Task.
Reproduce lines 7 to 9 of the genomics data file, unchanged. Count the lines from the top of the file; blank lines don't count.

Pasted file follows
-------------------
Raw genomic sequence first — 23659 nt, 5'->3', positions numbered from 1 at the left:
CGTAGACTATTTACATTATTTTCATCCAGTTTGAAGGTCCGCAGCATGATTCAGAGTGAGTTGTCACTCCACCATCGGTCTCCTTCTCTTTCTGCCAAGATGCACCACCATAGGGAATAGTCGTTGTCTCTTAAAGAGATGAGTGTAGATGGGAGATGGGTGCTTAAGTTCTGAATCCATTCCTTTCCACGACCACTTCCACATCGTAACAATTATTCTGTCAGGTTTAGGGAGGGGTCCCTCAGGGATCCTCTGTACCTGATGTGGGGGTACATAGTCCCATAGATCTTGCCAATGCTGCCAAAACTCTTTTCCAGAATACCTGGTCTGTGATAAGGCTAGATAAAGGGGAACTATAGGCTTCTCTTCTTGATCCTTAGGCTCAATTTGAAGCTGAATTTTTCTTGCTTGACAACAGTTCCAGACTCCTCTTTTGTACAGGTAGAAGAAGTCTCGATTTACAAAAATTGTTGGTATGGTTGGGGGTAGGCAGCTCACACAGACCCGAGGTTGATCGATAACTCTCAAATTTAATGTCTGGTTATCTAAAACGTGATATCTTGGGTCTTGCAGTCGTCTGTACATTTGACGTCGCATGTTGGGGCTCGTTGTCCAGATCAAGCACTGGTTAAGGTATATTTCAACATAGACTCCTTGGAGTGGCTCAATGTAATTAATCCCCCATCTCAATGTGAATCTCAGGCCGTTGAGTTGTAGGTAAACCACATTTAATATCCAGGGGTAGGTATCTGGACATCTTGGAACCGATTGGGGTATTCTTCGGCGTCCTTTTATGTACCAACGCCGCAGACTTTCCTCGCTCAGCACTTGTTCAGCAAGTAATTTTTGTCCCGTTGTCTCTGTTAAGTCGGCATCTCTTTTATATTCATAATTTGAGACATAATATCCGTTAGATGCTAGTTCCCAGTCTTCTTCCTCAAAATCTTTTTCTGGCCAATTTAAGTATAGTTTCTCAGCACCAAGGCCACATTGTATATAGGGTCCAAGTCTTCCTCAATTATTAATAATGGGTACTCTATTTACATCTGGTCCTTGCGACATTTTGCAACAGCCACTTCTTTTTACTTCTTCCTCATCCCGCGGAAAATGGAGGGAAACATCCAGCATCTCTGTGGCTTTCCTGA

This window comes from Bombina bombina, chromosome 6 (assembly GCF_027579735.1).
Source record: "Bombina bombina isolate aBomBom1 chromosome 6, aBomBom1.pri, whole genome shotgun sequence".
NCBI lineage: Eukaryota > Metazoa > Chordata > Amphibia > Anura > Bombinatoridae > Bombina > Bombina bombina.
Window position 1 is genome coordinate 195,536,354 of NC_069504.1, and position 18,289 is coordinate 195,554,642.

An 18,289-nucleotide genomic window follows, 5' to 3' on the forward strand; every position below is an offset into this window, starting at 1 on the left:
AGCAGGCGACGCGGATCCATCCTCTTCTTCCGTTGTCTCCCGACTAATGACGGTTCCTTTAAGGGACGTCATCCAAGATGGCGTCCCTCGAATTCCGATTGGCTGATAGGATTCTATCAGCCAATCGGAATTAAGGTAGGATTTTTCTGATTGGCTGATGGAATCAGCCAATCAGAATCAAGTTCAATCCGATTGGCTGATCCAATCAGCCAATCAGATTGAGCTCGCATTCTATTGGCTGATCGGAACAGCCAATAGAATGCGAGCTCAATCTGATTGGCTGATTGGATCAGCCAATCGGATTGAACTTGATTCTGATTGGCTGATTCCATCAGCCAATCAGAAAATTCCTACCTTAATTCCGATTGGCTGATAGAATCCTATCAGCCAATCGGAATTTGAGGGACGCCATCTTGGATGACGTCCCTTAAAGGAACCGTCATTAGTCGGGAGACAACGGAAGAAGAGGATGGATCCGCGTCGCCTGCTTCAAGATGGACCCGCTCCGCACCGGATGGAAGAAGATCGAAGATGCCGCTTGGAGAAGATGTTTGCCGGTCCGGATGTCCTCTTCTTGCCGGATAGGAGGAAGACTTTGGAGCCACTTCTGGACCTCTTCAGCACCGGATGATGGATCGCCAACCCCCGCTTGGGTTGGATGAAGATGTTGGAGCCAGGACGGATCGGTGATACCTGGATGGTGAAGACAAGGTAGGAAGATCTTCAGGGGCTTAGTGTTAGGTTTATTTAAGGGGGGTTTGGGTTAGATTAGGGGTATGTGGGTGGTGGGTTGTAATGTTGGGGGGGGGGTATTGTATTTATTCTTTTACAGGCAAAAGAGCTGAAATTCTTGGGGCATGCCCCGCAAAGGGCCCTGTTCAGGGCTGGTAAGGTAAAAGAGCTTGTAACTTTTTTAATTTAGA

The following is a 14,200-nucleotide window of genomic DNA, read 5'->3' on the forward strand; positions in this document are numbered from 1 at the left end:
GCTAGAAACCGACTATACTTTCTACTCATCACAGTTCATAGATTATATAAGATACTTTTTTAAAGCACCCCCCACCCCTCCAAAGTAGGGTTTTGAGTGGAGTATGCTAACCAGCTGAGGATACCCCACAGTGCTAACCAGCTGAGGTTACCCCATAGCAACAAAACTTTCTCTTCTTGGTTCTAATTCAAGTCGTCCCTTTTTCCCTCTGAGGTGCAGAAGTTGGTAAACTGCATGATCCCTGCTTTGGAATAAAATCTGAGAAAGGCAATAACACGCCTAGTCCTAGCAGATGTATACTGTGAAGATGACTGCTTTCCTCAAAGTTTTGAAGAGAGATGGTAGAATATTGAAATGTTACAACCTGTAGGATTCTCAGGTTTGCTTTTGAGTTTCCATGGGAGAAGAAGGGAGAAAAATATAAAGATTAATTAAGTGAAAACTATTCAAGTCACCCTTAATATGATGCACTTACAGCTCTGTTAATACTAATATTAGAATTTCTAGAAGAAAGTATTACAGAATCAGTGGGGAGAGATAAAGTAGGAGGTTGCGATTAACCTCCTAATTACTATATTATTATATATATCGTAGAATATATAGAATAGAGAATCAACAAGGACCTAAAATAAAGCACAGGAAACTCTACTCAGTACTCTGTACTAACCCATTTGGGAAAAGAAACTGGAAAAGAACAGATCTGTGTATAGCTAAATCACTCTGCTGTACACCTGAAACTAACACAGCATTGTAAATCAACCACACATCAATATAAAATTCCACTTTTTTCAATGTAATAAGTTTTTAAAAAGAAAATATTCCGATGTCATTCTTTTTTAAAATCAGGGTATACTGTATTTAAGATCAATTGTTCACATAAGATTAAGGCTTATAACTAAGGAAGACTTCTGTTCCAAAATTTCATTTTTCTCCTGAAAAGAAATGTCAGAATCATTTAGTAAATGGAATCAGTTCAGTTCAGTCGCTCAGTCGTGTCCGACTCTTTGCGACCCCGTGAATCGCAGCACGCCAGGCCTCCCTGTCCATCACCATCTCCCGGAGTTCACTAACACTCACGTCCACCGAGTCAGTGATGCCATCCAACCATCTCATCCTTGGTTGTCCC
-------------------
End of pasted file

An 18,289-nucleotide genomic window follows, 5' to 3' on the forward strand; every position below is an offset into this window, starting at 1 on the left:
AGCAGGCGACGCGGATCCATCCTCTTCTTCCGTTGTCTCCCGACTAATGACGGTTCCTTTAAGGGACGTCATCCAAGATGGCGTCCCTCGAATTCCGATTGGCTGATAGGATTCTATCAGCCAATCGGAATTAAGGTAGGATTTTTCTGATTGGCTGATGGAATCAGCCAATCAGAATCAAGTTCAATCCGATTGGCTGATCCAATCAGCCAATCAGATTGAGCTCGCATTCTATTGGCTGATCGGAACAGCCAATAGAATGCGAGCTCAATCTGATTGGCTGATTGGATCAGCCAATCGGATTGAACTTGATTCTGATTGGCTGATTCCATCAGCCAATCAGAAAATTCCTACCTTAATTCCGATTGGCTGATAGAATCCTATCAGCCAATCGGAATTTGAGGGACGCCATCTTGGATGACGTCCCTTAAAGGAACCGTCATTAGTCGGGAGACAACGGAAGAAGAGGATGGATCCGCGTCGCCTGCTTCAAGATGGACCCGCTCCGCACCGGATGGAAGAAGATCGAAGATGCCGCTTGGAGAAGATGTTTGCCGGTCCGGATGTCCTCTTCTTGCCGGATAGGAGGAAGACTTTGGAGCCACTTCTGGACCTCTTCAGCACCGGATGATGGATCGCCAACCCCCGCTTGGGTTGGATGAAGATGTTGGAGCCAGGACGGATCGGTGATACCTGGATGGTGAAGACAAGGTAGGAAGATCTTCAGGGGCTTAGTGTTAGGTTTATTTAAGGGGGGTTTGGGTTAGATTAGGGGTATGTGGGTGGTGGGTTGTAATGTTGGGGGGGGGGTATTGTATTTATTCTTTTACAGGCAAAAGAGCTGAAATTCTTGGGGCATGCCCCGCAAAGGGCCCTGTTCAGGGCTGGTAAGGTAAAAGAGCTTGTAACTTTTTTAATTTAGA

The following is a 14,200-nucleotide window of genomic DNA, read 5'->3' on the forward strand; positions in this document are numbered from 1 at the left end: